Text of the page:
Adventures in Old Film

Oh, you can’t get out backwards. You’ve got to go forwards to go back, better press on.

Willy Wonka

I’ve been posting some of my recent adventures in film photography on my Facebook page . There’s a resurgence you know. It won’t overtake digital now, but film has unique characteristics and it still has some advantages over the latest whiz-bang technological feats digital provides that will be obsolete in 18-24 months. Imagine not needing a battery, or if you do, one that lasts a few years.

You may find some of these sites interesting:

  • Lomography.com Lomographyt gets its name from the Lomo toy camera and neo-Pictorialist school of art photography. You may think the cameras are toys, but the artists are serious. I have a Holga and an original Diana, and an old Kodak Hawkeye (620) that take wonderfully distorted, overexposed, light-leaking, color-shifted images. My Canon G7x Mark II and Sony A6000 have toy camera settings, but there’s nothing like the feel of really cheap plastic cameras in your hands. Later on for that.
  • 35mmc Is a great site with all kinds of blogs, reviews of film cameras, film, etc.
  • Film Shooters Collective is a collection of blogs and photographs on the subject

There are a lot more than listed here. The fun is in the search.

If you’ve read some of my earlier posts, you know I’ve been digitizing old photographs, color slides, and negatives, both color and black and white. The color ones are tedious, but the black and white are fun.

I came across a bag of 20 rolls of exposed film some time ago and I put it to the side for later. “Later” arrived and I had to decide what to do with it. I began with Google, searching for labs to process them. There is one, that is (1), I mean O-N-E old-style photo store within an hour of my house in metro-Atlanta; Wings Camera. You can tell right away, they have spared no expense to engage the modern Internet world. However, they are very nice, and the store may be small, but it is interesting.

Wing’s film developing prices are about what you find online. You can do the math, but 20 rolls of film would cost a small fortune just for the chemistry, not including digital scanning or prints. Ouch. So I decided I would get back into the alchemist side of the darker arts and develop my own stuff. Problem right off the top: These rolls of film were exposed 25 years ago! If you know about film, you know time is unkind to film, probably less kind than it is to old B-movie actors. Undeterred, I drove on.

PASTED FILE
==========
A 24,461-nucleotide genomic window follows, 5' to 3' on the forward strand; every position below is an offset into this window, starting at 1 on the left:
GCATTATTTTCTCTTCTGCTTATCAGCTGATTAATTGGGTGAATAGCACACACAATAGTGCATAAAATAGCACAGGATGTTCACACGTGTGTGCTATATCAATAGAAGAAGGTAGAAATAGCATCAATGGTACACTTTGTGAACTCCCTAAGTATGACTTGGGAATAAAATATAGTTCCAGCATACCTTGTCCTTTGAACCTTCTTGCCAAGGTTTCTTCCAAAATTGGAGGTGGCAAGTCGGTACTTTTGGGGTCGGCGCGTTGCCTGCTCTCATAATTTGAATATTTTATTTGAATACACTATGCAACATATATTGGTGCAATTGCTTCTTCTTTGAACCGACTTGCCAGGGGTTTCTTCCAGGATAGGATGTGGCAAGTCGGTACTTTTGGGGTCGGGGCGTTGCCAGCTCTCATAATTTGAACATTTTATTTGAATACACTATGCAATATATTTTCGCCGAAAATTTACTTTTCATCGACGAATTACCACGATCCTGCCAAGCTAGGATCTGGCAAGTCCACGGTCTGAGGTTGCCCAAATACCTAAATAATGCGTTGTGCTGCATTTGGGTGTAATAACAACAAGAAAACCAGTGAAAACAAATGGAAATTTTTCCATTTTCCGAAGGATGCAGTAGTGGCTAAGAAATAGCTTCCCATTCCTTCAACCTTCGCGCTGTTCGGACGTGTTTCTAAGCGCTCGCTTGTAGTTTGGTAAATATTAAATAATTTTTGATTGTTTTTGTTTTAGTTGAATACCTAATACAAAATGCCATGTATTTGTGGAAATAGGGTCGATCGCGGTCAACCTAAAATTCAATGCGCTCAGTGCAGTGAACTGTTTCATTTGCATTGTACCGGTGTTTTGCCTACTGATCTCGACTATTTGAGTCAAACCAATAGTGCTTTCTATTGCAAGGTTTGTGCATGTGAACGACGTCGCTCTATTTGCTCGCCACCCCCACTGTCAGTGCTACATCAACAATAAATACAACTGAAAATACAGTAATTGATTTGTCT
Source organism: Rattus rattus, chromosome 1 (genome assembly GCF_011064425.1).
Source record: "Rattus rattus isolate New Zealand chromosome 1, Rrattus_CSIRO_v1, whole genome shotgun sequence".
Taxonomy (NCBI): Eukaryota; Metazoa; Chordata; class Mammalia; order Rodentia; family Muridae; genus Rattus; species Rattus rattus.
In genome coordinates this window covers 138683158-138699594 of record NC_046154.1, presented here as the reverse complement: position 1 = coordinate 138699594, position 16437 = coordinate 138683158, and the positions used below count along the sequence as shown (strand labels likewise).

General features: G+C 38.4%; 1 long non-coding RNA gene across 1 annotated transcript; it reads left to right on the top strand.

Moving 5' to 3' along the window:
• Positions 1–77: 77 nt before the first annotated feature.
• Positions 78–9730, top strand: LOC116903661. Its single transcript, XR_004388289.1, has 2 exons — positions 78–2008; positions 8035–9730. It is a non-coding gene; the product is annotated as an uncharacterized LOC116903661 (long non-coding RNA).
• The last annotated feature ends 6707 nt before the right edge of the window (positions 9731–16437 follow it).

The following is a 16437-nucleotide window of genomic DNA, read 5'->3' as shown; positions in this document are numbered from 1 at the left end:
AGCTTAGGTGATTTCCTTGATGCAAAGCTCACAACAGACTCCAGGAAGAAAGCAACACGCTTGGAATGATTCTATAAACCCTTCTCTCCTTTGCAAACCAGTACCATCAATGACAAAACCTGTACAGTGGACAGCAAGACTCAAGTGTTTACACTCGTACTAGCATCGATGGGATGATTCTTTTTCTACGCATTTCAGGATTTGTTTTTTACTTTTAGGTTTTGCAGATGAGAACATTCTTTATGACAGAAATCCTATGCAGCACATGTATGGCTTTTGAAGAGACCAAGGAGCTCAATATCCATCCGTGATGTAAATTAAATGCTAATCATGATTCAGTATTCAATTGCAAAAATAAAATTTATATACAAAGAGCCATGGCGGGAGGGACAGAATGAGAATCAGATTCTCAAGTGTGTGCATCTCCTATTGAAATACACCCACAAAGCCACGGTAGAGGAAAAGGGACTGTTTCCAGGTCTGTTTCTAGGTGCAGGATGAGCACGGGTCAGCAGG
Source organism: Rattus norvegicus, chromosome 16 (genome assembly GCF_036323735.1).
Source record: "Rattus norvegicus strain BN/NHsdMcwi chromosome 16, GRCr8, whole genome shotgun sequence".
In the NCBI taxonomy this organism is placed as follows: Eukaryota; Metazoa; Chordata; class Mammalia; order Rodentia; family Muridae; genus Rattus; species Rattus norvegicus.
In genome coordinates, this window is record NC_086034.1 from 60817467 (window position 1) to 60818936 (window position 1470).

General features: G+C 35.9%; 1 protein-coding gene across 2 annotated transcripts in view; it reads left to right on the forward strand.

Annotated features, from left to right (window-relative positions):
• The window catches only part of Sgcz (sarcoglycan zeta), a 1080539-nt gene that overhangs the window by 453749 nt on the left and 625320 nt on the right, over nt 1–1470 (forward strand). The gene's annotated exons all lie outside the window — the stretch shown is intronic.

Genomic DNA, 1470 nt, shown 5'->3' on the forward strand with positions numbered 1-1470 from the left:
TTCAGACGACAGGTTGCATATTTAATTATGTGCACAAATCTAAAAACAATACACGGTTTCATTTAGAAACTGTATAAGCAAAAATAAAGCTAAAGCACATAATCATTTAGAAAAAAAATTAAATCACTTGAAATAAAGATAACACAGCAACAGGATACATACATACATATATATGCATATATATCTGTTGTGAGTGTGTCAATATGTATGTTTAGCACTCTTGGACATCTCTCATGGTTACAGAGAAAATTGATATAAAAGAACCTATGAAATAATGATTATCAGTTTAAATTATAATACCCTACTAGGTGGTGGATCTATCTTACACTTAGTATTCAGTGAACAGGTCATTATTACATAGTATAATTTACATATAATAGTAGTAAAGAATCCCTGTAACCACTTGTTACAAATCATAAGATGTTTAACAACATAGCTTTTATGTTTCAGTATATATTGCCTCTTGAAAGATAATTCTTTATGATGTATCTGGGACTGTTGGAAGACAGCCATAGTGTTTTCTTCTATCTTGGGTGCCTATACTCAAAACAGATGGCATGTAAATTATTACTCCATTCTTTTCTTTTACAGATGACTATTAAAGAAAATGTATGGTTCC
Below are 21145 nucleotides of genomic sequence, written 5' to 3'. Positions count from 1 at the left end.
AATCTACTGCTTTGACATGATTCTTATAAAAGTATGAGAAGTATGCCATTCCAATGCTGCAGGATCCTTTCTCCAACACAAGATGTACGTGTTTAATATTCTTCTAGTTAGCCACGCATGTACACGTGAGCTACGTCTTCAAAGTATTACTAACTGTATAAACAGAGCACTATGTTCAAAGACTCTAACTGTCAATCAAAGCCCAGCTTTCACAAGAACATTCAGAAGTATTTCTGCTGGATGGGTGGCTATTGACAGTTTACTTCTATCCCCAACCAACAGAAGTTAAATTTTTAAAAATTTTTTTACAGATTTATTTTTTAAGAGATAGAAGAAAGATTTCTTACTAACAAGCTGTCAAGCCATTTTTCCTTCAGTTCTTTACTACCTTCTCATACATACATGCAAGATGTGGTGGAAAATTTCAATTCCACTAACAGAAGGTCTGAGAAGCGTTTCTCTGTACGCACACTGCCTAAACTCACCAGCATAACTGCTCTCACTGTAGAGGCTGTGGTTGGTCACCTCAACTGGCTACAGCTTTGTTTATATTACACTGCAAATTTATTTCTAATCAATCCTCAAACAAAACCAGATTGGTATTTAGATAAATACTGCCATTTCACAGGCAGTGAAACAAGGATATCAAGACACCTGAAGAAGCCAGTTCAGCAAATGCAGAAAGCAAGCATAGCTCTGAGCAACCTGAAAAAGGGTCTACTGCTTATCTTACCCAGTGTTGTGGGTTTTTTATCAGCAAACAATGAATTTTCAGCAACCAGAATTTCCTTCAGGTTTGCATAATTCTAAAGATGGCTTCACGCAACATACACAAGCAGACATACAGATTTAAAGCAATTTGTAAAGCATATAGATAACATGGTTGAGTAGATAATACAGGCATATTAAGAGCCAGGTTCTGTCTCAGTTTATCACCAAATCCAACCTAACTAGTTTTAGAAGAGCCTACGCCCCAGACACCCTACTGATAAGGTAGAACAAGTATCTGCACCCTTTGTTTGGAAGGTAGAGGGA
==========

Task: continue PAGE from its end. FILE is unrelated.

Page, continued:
I purchased some bottles, Ilford chemistry, and a film changing bag from Wings and everything else I got from our kitchen or the grocery store.

I researched available developing chemicals. I want to be kind to the the environment. I came across a film developer made from instant coffee. Yes, instant coffee… caffeinated, not decaf, table salt, cleaning soda, and vitamin C. It is called caffenol. You can drink the stuff before you develop the film, and it won’t do too much harm. DISCLAIMER: Please do not drink caffenol. That was meant as hyperbole – You can’t joke around these days.

So here you will find photographs from 25 year old exposed Kodak Tri-X film. One group’s negatives came from the Ilford Ilfosol 3, diluted 1:14, developed for about 11 minutes at 70 degrees Fahrenheit, and the other from the Delta standard recipe of caffenol, developed at 70 degrees, for about 10 minutes.

What I got out of them were very nasty negatives with a lot of fog (probably age related), some pin holes, and grain the size of golf balls. Interestingly enough, the caffenol resulted in sharper details and really interesting tonal characteristics. The Ilfosol 3 negatives, at that high dilution, yielded oatmeal. However, I made some images from them all.

I must add that I am sure that with a little time and experience, I think I can tame this developer. Online reviews say it works much better with slower film. So using it on old Tri-X was probably not a fair test.

Here is Group 1 from the caffenol. They have their own vibe, very antique, which I enhanced with some toning effects. I’ll probably try using it for special effects.

Next in Group 2 are the negatives processed in Ilfosol. There were pin holes in the negatives. I’ve never experienced them before. I will chalk it up to the age of the film for now. I was able to repair the images with the Lightroom cloning tool.

I’m not sure on the Web and at the relatively low resolutions if you can tell anything about the details, or lack of details, of the Tri-X in Ilfosol 3 compared to the caffenol. Again, 25 year old film is not a good test, but it is all Tri-X and everything as far as my processing methods go was consistent, if not benchmarked.

The quest continues. I’m back to the future, shooting film and digital. I offer personal tutoring in the analog arts. I’m in the metro-Atlanta area. If you are interested, you can contact me any number of ways – website, Facebook, Instagram, or here.

Selah

~ by Bill on June 25, 2020.

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